Employees experience a similar type of frustration when they are not offered the opportunity to contribute to the conversations companies have about their customers. How do we know this? Well, we have found that 70% of information workers say that their job requires them to engage with or understand their customers but fewer than 40% of organizations in Australia and New Zealand systematically capture input from their employees about those interactions. That leaves a lot of employees who interact with customers and have knowledge of their company’s customer experience ecosystem without a structured, systematic way of telling their organization what they are seeing and hearing — and that’s frustrating.
Successful voice of the employee (VoE) programs have the potential to transform your organization into one in which talented, dedicated individuals strive to build a career. In many cases, these programs are inexpensive to set up and maintain, yet deliver considerable benefits when implemented across the entire organization. Forrester clients can read about these benefits in our latest report, Engage Employees To Nail The Customer Experience.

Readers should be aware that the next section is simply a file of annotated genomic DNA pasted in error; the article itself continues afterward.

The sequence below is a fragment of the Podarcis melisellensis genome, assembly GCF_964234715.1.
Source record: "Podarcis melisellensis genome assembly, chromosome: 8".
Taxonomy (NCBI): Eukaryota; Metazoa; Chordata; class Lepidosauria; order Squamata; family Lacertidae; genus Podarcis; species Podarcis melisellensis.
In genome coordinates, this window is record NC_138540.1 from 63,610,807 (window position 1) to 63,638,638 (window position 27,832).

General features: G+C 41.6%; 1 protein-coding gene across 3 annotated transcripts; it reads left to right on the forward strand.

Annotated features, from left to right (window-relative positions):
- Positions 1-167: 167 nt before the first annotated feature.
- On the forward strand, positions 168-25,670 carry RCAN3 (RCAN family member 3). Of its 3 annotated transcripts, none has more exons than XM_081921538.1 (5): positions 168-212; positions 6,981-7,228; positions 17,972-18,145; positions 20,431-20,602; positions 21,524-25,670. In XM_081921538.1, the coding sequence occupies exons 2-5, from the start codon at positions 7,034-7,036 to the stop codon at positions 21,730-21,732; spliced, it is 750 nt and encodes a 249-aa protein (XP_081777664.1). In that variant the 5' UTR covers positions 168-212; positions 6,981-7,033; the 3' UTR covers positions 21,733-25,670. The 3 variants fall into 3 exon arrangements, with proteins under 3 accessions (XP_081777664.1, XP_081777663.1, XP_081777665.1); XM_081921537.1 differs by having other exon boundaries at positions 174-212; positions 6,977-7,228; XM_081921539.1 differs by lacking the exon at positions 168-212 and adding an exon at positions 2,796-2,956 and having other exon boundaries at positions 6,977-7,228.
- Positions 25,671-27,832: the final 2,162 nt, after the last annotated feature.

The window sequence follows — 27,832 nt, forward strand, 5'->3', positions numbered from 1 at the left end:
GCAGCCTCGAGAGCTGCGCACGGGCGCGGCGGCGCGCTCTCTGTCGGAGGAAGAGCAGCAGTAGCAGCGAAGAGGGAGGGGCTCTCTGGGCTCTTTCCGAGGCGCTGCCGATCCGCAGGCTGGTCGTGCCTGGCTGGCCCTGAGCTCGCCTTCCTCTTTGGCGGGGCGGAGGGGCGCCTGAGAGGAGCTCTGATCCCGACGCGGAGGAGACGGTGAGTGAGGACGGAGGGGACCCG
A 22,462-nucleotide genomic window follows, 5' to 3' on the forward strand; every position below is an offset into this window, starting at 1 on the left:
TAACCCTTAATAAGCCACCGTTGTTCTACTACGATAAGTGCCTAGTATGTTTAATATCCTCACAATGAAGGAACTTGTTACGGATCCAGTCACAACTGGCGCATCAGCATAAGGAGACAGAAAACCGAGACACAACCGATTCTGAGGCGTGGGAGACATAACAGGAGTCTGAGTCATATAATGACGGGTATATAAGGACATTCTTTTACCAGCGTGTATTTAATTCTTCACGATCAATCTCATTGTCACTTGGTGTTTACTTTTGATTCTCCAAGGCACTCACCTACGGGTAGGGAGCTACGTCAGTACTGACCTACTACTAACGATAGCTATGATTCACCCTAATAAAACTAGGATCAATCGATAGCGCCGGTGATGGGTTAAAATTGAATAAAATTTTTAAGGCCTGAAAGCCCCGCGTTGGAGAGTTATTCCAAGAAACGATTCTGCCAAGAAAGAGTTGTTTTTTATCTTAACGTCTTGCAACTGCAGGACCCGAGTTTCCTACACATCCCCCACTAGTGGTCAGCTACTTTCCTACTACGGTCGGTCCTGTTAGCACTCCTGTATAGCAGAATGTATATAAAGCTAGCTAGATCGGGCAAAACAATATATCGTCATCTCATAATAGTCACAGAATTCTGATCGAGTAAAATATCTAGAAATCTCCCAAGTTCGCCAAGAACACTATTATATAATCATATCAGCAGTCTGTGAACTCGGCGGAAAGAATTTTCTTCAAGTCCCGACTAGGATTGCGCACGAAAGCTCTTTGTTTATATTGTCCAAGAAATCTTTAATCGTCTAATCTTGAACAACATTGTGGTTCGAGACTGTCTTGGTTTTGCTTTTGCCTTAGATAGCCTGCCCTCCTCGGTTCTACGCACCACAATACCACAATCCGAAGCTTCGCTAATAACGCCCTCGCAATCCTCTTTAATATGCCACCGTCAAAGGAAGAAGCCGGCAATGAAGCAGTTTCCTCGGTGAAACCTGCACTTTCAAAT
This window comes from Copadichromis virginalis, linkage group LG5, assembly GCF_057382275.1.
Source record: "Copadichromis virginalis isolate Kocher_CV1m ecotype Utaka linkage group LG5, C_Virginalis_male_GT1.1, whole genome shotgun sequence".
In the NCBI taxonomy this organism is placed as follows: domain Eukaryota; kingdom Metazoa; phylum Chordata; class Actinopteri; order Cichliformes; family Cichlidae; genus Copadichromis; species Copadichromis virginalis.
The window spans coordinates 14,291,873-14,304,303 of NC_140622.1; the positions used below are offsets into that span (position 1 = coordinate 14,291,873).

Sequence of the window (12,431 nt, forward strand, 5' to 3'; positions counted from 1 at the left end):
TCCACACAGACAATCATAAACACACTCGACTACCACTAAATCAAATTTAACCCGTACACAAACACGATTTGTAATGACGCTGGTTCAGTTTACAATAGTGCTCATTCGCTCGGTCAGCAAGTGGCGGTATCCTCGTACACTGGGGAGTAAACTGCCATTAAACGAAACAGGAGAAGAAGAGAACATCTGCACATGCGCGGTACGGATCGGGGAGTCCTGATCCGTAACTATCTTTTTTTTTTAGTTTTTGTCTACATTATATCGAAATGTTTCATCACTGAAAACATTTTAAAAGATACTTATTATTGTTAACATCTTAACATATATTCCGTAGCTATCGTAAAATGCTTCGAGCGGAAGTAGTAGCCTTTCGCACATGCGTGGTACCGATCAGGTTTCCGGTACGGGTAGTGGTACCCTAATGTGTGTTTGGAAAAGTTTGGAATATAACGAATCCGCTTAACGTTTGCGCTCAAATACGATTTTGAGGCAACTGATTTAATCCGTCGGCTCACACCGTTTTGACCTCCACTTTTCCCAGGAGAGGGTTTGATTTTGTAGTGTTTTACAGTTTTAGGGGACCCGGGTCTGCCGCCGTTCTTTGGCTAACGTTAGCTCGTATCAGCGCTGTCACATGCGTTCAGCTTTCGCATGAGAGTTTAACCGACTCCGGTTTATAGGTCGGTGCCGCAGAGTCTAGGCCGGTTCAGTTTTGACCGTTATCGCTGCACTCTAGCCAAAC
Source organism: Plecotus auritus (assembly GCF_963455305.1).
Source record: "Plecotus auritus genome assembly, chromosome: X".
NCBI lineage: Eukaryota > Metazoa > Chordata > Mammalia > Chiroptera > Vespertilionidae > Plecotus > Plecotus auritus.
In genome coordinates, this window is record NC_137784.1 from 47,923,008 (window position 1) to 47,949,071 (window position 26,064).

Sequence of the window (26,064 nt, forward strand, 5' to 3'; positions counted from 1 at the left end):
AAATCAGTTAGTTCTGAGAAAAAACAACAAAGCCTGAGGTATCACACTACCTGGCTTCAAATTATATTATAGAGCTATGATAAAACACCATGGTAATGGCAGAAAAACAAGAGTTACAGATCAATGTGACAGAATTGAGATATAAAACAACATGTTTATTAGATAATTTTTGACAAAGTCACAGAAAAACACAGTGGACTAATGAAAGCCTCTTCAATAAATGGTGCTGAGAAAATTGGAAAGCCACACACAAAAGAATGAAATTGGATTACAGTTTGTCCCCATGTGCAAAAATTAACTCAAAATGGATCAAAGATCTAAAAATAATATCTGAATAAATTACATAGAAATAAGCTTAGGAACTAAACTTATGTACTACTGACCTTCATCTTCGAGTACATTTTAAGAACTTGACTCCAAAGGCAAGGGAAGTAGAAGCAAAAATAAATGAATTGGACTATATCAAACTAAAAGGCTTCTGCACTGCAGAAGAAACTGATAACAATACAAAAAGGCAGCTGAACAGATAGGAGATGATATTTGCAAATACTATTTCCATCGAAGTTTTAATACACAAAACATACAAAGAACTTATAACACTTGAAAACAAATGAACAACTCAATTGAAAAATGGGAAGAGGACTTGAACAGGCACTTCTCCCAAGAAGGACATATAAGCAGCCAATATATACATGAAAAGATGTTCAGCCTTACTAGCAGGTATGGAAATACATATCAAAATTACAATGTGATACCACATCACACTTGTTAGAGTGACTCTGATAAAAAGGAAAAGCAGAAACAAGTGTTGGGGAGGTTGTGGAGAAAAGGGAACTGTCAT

As CIOs, we all know digital disruption is happening at a rampant rate. The challenge we face is moving it from theory to reality. An executive at a client company recently posed the following questions to me: “How do you actually innovate and defend against this digital disruption without blowing up the budget? How do you really do that?”
For me, there are definitely a few steps that take this often discussed CIO requirement from the abstract to the concrete:
Are you close to your customers?
Everyone has customers of some kind, including B2B. Do you know where the pain points are in your customer experience? Where the opportunities are to innovate? You’ve got to understand this dynamic and the best way to start that is with customer journey mapping. Follow it up by keeping this “conversation” going by leading or staying involved in a regular customer testing and feedback effort or program. Above all, get out and talk to customers!
Can you innovate on your own mainstream platforms, quick and dirty?